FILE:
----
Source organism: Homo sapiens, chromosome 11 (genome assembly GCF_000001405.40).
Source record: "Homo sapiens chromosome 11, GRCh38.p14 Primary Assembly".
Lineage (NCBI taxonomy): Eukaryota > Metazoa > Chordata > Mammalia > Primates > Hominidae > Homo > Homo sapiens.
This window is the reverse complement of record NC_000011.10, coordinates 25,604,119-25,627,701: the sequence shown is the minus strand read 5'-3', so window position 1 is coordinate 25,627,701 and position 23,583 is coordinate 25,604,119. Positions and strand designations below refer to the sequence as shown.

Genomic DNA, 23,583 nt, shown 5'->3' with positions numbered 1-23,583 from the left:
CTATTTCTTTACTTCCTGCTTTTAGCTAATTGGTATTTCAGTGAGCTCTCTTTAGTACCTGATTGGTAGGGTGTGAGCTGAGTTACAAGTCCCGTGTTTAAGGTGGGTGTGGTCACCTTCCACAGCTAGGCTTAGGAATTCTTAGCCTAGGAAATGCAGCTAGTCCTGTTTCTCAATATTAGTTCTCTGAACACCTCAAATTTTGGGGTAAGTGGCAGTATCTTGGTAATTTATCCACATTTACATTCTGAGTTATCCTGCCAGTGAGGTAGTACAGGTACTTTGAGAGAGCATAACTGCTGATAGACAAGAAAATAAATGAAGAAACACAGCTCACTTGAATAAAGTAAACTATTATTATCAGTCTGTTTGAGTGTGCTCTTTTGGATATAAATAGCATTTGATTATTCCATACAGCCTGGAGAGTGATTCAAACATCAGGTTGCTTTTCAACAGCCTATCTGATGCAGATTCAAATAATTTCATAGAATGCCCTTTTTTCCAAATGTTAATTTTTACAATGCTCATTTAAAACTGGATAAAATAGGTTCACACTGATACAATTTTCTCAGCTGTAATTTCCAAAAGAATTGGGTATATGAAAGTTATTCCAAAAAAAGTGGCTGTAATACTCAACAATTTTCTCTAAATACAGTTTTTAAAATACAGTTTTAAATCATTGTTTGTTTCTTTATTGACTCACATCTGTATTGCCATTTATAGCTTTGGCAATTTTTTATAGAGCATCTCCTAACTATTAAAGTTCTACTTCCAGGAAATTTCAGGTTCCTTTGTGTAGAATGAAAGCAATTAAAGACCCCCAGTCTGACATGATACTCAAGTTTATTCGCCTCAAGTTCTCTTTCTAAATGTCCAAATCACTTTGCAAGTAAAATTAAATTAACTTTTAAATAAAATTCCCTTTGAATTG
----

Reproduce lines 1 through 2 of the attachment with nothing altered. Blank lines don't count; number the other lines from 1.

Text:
Source organism: Homo sapiens, chromosome 11 (genome assembly GCF_000001405.40).
Source record: "Homo sapiens chromosome 11, GRCh38.p14 Primary Assembly".